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Will Health Care Be Deciding Election Issue?

About 100,000 North Dakotans are considered to have pre-existing medical conditions. (valelopardo/Pixabay)
About 100,000 North Dakotans are considered to have pre-existing medical conditions. (valelopardo/Pixabay)
October 29, 2018

BISMARCK, N.D. – Health care could be one of the biggest deciding factors in this year's election for voters in North Dakota and nationwide.

According to polling from the Kaiser Family Foundation, 75 percent of Americans say it's very important that the Affordable Care Act provision protecting individuals with pre-existing conditions remains law.

Former state Rep. Ben Hanson of West Fargo says the issue is front and center for a lot of North Dakotans.

"It is very much on their minds because, of course, a very large chunk – estimates somewhere around 100,000 of them qualify for the much talked about pre-existing conditions that are being volleyballed back and forth," he states.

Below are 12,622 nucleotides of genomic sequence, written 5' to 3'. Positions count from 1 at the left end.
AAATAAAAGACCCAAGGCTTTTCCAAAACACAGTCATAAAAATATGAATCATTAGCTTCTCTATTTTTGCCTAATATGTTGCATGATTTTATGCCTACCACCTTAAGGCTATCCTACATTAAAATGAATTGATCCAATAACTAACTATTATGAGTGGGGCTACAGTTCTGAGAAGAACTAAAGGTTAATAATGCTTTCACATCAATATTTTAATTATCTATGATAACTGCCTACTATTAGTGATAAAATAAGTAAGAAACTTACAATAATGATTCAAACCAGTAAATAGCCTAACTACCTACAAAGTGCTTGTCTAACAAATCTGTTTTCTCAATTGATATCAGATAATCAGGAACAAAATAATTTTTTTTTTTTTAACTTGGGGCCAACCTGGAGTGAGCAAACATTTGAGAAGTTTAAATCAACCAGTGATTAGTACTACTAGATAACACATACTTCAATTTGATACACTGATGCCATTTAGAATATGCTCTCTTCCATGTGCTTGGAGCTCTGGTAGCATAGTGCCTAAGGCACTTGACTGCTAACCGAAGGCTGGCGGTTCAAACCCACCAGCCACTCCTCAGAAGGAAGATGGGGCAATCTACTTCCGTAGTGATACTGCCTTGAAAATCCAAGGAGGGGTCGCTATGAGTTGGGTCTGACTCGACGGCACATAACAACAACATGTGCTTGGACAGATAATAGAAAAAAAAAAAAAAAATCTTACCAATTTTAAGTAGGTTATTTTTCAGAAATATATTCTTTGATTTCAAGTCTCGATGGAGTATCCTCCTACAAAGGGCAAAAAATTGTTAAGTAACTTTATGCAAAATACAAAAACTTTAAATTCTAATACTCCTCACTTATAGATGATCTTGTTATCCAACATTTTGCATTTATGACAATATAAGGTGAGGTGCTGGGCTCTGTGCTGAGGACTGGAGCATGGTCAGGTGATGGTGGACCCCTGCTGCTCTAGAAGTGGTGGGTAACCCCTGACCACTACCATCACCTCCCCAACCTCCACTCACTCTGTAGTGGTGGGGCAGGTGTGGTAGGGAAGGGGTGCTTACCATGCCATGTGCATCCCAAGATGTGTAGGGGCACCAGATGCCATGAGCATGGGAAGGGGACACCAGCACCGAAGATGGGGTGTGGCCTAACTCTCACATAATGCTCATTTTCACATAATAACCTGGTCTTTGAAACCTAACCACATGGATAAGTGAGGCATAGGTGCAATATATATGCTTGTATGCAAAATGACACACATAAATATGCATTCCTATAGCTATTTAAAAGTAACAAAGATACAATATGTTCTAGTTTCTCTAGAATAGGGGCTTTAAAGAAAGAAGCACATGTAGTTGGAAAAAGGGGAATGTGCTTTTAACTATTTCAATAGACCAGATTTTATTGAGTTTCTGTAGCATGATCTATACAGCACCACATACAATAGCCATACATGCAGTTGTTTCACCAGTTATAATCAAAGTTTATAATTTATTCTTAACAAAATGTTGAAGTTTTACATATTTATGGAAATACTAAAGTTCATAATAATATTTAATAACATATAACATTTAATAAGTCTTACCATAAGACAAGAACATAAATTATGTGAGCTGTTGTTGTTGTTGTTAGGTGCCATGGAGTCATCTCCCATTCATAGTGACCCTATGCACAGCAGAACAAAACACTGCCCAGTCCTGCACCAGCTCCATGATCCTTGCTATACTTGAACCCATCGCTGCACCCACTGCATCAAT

Hanson says the issue takes on greater significance because North Dakota is home to one of the most watched Senate races of the midterm.

Nationwide, an estimated 27 percent of Americans ages 18-to-64 have some kind of pre-existing health condition, such as asthma, diabetes or heart disease.

Hanson notes that North Dakota expanded Medicaid under the Affordable Care Act in 2013, which helped cover about 35,000 people and cut the state's uninsured rate in half.

He says the majority of North Dakotans support building on the ACA rather than getting rid of it.

"A full repeal would also repeal the Medicaid expansion clause in the Affordable Care Act, which would then potentially take away that insurance coverage for tens of thousands of North Dakotans,” he points out. “And when you're looking at a state whose population is roughly 740,000 people, 35,000 is a very large number."

Kaiser polling shows Americans across the political spectrum support pre-existing condition protections. That includes 86 percent of Democrats, 75 percent of independents and 58 percent of Republicans.

Eric Tegethoff, Public News Service - ND